(b. Feb. 4, 1913, Tuskegee, Ala., U.S.-d. Oct. 24, 2005, Detroit, Mich.)
The African American civil rights activist Rosa Parks refused to relinquish her seat on a public bus to a white man, precipitating the 1955–56 Montgomery bus boycott in Alabama. Her act is recognized as the spark that ignited the U.S. civil rights movement.
In 1932 Rosa Louise McCauley married Raymond Parks, who encouraged her to return to high school and earn a diploma. She later made her living as a seamstress. In 1943 Rosa Parks became a member of the Montgomery chapter of the National Association for the Advancement of Colored People (NAACP), and she served as its secretary until 1956. On Dec. 1, 1955, she was arrested for refusing to give her bus seat to a white man, a violation of the city’s racial segregation ordinances.
Under the aegis of the Montgomery Improvement Association and the leadership of the young pastor of the Dexter Avenue Baptist Church, Martin Luther King, Jr., a boycott of the municipal bus company was begun on December 5. (African Americans constituted some 70 percent of the ridership.)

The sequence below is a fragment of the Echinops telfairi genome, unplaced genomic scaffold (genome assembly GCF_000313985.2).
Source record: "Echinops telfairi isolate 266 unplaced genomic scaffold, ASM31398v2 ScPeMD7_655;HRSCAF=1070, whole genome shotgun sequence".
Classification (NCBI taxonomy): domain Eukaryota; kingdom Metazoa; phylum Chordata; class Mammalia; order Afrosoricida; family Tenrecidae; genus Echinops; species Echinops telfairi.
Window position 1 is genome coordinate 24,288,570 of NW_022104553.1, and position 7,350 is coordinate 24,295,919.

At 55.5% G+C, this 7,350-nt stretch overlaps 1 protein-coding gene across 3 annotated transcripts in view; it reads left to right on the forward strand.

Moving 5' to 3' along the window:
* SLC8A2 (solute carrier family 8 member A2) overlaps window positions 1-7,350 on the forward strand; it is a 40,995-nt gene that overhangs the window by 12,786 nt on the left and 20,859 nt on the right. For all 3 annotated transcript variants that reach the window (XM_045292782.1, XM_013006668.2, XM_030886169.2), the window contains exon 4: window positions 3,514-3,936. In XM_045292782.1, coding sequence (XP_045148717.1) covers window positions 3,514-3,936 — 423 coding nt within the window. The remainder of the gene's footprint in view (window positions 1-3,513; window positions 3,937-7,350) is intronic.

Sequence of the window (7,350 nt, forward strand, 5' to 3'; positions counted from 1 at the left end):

On Nov. 13, 1956, the U.S. Supreme Court upheld a lower court’s decision declaring Montgomery’s segregated seating unconstitutional, and the court order was served on December 20; the boycott ended the following day. For her role in igniting the successful campaign, which brought King to national prominence, Parks became known as the “mother of the civil rights movement.”
In 1957 Parks moved with her husband and mother to Detroit, where, from 1965 to 1988, she was a member of the staff of Michigan Congressman John Conyers, Jr. She also remained active in the NAACP. The Southern Christian Leadership Conference established the annual Rosa Parks Freedom Award in her honour. In 1987 she cofounded the Rosa and Raymond Parks Institute for Self Development to provide career training for young people. She was the recipient of numerous awards, including the Presidential Medal of Freedom (1996) and the Congressional Gold Medal (1999).